31. Alright Then

True. And I guess the trick is knowing when to be a Kira Nerys and when not to be a Gosheven. One had realistic odds against, the other didn't.
32. James2
@27, You read my mind.

I've always through IX would have been stronger had it been more closely tied to the War, that the metaphasic radiation could have been used to treat the injured -- or part of the Federation's agreement with Son'a involved cessation of Ketracel White shipments to the Dominion.

It would have put Picard in a tighter moral bind: Save 600 people or deprive Starfleet of a key resource/geopolitical devleopment during wartime.

Of course, that's in an ideal world. For a mass audience consisting of people who aren't die-hard fans watching the shows, they had to go the route of acknowledging the War -- but not actually tying it in.
33. Rancho Unicorno
@8 - I'm not saying that he's the Bajoran Jesus, so much as for this particular holiday, Sisko is "the reason for the season." Sure it isn't his birthday, but tha't sjust an aside to my bigger concern about whay Dax isn't aware of the holiday.
Christopher Bennett
34. ChristopherLBennett
@33: Yeah, but maybe St. Valentine's or St. Patrick's Day is a better analogy than Christmas.
Lisamarie LiGreci-Newton
36. Lisamarie
Fun one. I enjoyed most of it EXCEPT for the Dax/Julian one, and I'm glad I am not the only one who found it pretty gross. I don't intend to project my feelings onto all women - but I personally have a low 'chase' threshhold. I really don't enjoy it at all. I always found Julian's behavior at the start of the series really creepy and offputting especially given that at the time, there was no reason to think she actually enjoyed or welcomed it, so for them to try and justify it by being all, 'well, she ACTUALLY liked it all that time' just...yuck. It seems like a little thing, but it's one of those little stings that contributes to the idea that secretly no woman actually means no. DanteHopkins@11 - "So, why not humor the man and let him think she enjoyed the chase?" - I would say because this then gives him the impression that all women do, when maybe what he needs to understand is that some women do and some women genuinely do NOT. In general, they do seem to have matured his character and he has given up on that thing and maybe does understand that, but I would have preferred it if they had done it without backtracking on that (especially as other male viewers may be apt to take the wrong message anyway).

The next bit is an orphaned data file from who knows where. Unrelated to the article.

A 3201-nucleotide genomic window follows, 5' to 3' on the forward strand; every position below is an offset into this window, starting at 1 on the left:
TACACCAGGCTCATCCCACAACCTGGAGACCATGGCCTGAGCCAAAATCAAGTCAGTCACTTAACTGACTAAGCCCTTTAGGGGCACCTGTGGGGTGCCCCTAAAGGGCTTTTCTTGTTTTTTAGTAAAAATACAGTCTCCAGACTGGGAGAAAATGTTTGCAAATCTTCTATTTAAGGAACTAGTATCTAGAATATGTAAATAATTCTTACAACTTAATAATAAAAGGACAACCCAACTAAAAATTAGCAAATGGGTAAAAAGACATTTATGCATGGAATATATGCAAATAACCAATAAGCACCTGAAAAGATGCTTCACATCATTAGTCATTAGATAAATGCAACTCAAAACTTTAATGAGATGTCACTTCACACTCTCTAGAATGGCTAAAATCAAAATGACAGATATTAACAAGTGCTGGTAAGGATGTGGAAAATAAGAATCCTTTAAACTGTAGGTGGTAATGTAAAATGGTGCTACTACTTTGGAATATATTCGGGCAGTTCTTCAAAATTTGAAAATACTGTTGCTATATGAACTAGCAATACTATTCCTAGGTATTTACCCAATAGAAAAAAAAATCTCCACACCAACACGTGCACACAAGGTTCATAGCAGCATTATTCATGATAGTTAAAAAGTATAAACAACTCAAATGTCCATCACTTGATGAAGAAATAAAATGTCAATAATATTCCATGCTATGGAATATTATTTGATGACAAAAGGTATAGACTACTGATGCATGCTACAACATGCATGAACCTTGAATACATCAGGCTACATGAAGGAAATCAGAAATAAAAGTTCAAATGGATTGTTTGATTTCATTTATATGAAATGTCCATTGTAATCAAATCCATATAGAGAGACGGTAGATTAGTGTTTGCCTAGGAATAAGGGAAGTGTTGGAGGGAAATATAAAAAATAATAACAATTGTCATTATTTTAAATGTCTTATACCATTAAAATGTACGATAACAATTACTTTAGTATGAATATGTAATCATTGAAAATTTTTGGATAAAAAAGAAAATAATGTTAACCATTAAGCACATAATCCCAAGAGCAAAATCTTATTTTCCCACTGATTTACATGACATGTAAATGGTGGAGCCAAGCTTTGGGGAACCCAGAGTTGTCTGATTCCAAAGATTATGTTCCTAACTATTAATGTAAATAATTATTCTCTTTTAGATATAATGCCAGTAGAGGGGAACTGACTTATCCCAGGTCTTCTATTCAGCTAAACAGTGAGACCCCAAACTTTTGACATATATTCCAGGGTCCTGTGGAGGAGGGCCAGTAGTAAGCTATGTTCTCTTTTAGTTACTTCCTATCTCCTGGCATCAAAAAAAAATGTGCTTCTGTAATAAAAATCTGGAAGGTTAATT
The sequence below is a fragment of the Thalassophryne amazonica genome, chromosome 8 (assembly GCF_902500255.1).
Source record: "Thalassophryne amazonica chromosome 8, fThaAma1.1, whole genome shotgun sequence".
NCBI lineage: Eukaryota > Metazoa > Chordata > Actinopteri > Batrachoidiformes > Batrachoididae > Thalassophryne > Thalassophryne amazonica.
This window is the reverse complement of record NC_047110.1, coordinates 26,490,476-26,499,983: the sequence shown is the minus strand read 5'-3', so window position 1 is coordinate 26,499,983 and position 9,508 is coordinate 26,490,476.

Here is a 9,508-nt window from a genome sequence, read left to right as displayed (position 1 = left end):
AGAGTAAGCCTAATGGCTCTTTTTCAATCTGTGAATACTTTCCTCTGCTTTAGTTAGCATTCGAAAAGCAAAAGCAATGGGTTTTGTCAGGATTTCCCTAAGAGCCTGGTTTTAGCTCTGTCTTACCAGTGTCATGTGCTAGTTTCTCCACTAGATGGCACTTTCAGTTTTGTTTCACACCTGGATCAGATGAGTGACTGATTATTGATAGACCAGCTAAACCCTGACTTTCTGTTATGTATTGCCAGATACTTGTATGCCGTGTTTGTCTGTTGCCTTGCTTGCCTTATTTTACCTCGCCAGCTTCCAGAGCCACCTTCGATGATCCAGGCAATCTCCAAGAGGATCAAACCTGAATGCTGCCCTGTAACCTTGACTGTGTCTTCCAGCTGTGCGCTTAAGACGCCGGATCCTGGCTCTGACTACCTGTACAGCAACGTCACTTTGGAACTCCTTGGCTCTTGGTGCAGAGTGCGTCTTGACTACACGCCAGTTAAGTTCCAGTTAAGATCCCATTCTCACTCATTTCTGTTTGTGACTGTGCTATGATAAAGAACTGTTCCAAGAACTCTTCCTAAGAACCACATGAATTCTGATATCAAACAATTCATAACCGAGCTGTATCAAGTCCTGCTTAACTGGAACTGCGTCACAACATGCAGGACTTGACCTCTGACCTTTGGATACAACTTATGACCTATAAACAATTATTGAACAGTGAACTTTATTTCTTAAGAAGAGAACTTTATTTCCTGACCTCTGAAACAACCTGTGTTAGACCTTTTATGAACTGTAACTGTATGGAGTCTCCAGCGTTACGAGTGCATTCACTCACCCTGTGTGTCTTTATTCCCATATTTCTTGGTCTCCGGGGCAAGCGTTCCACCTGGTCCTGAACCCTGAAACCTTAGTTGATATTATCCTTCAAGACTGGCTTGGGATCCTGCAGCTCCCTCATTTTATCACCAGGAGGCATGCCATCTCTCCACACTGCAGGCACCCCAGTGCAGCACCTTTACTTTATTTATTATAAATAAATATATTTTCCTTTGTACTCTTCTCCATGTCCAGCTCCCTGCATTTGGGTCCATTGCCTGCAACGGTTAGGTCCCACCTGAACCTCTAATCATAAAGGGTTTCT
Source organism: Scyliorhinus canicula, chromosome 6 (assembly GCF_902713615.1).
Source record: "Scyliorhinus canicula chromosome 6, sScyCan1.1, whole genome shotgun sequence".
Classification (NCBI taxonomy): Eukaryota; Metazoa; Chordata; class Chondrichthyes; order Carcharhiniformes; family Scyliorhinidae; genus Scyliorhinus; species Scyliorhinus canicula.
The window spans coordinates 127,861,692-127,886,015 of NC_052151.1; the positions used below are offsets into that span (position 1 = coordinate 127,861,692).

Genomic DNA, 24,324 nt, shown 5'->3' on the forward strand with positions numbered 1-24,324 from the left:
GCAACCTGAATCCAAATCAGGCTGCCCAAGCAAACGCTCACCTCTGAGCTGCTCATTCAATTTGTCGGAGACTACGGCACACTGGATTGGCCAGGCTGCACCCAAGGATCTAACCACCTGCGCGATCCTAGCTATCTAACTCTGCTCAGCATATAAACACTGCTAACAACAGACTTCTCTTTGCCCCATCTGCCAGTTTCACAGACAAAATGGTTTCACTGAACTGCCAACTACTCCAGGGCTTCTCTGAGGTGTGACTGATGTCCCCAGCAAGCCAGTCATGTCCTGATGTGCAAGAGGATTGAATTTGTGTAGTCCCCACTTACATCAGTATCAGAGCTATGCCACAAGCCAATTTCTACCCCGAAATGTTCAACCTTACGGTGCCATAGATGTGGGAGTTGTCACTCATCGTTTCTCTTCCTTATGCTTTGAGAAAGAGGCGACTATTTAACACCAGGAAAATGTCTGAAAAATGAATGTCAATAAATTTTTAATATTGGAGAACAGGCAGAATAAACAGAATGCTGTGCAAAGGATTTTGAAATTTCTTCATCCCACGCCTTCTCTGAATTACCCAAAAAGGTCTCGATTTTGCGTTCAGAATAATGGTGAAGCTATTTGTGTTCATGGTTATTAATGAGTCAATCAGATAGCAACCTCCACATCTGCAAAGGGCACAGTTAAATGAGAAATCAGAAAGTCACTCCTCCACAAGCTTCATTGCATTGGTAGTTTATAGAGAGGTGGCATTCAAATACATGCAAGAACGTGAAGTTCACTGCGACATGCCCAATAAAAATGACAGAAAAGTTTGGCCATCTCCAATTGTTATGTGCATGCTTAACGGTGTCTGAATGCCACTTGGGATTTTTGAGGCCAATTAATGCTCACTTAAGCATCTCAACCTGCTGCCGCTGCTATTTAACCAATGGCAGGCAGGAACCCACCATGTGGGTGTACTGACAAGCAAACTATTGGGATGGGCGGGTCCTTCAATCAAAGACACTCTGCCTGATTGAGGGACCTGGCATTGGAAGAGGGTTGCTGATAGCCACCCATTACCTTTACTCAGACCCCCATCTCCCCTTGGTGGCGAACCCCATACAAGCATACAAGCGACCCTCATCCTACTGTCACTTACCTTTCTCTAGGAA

Anyway, I actually loved the engineers geeking out over developing the weapon, and seeing Worf take a bit of a lesson from O'Brien, and I also laughed out loud when Hanok suggested the refund for the bad missle. Hopefully we don't find out that Quark has now contaminated and undermined all of Hanok culture ;) I also wonder what the rest of Kira's story was about!
Joseph Newton
37. crzydroid
I was mostly 'meh' on this episode. The torpedo diffusing thing bothered me a little, because of COURSE they picked the right one, but at least they played it off a little by sitting and grabbing their chests at the near miss (I've been in a near-miss situation that might've involved a car accident, and I've had that panic hit me in the chest a moment later). Because the thing is, it's not like it COULDN'T happen that way. After all, they at least made it 50-50, so they had the same chance of succeeding as of blowing up.

Channeling the phasers through the deflector dish made me roll my eyes a little, because even though the deflector has been established as something that channels energy at controlled frequencies, it was just another thing on the long list of using the main deflector to save the day.
Stefan Raets
38. Stefan
The scene with Hanok and Quark standing over the non-functioning torpedo is one of the funniest parts of the series so far, with Quark questioning Hanok about substandard merchandise and Hanok musing he should offer the Jem'Hadar a refund. Brilliant comedy.

Also, the actor who played Hanok could probably do an excellent job as Odo, if necessary. His voice and mannerisms were so similar that for a while I was wondering if Auberjonois was playing the part.